Unfortunately, CBL’s benefits are unknown. However, we can assume it has some therapeutic qualities since its molecular structure and chemical formula are almost identical to CBD and CBC. We can also confidently assume CBL works alongside other cannabinoids and interacts with your endocannabinoid system.
Your endocannabinoid system is a complex biological network of cannabinoid receptors, endocannabinoids, and enzymes. Together, these components work around the clock to regulate internal functions such as pain perception, inflammatory response, sleep, and mood.
When you consume CBD, for example, it prevents enzymes from breaking down valuable endocannabinoids, allowing them to target problem areas in your body with more efficiency, thus making them more effective.
Now, whether CBL affects your endocannabinoid system in the same way as CBD is unknown, but it’s not unreasonable to think CBL has some positive interactions with it. Only time will tell.
Effects: How does CBL make you feel?
CBL’s effects are unknown. Researchers have yet to determine how CBL makes you feel after consumption. There are also no anecdotal stories from users since no CBL products exist.
Is CBL legal?
Yes. The Agriculture Improvement Act (Farm Bill), signed into law in 2018, made hemp and all hemp-derived compounds (minus delta-9) legal across all 50 states, Washington DC, and inhabited US-owned territories. CBL derived from hemp plants carrying no more than 0.3% THC by dry weight is currently legal under federal law. Therefore, the use, possession, sale, distribution, purchase, promotion, and production of hemp-derived CBL is permitted in the US without risk of penalty or prosecution.
How does CBL compare to other cannabinoids?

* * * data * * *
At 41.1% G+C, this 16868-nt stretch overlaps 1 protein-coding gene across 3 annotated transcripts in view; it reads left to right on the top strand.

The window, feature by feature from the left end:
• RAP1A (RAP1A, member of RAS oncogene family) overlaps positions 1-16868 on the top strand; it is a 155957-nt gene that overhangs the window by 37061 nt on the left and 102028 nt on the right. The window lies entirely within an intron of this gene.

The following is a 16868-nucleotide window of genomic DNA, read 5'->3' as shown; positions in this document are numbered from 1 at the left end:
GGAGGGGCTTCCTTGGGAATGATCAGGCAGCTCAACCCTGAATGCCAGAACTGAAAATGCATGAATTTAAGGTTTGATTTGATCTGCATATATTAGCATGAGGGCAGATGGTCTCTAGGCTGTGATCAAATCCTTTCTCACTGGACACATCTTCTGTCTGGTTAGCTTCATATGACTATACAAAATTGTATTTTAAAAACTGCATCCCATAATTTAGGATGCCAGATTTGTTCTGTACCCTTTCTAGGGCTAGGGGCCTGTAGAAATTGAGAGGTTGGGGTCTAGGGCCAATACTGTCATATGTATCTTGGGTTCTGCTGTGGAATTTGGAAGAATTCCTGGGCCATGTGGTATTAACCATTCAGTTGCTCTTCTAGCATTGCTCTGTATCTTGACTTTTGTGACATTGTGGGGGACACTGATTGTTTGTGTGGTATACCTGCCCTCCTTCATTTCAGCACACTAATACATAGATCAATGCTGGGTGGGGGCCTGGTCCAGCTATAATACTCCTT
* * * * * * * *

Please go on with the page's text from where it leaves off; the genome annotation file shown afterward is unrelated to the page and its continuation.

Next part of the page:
CBL vs THC
THC is an intoxicating and psychoactive cannabinoid capable of binding to CB1 receptors. This binding activity means THC induces a euphoric high and impairs thinking, judgment, perception, and behavior.
The reason for THC’s binding ability is the double bonds in its molecular structure.
CBL isn’t an intoxicating substance, and likely doesn’t bind directly to CB1 receptors. However, it might bind to other receptor sites around the body to induce unique effects and benefits, though no research reinforces this theory.
THC’s main benefits include anti-inflammation, pain relief, and sleep promotion. CBL’s benefits are largely unknown.
CBL vs CBN
CBL and CBN are minor cannabinoids formed from the degradation of other cannabinoids. CBL is the degradative product of CBC. CBN is the degradative product of THCA. The degradation process occurs over long periods of time.
CBN is a mildly intoxicating cannabinoid with sedative effects equal to or greater than diazepam. CBL is not intoxicating, nor is it likely to be a sedative.
CBN also binds to CB1 and CB2, while CBL likely doesn’t bind to either one.
Cannabicyclol (CBL) is quite possibly the biggest mystery in the cannabis industry. From killing a rabbit in the 1970s to fading into obscurity thereafter, there are a lot of unanswered questions surrounding CBL’s safety, benefits, and effects.
To be honest, we don’t expect to see CBL gaining the spotlight in the future. Researchers are too preoccupied with CBD, CBG, THC, and delta-8, which is unfortunate because we’re pretty intrigued already — and we suppose you are too!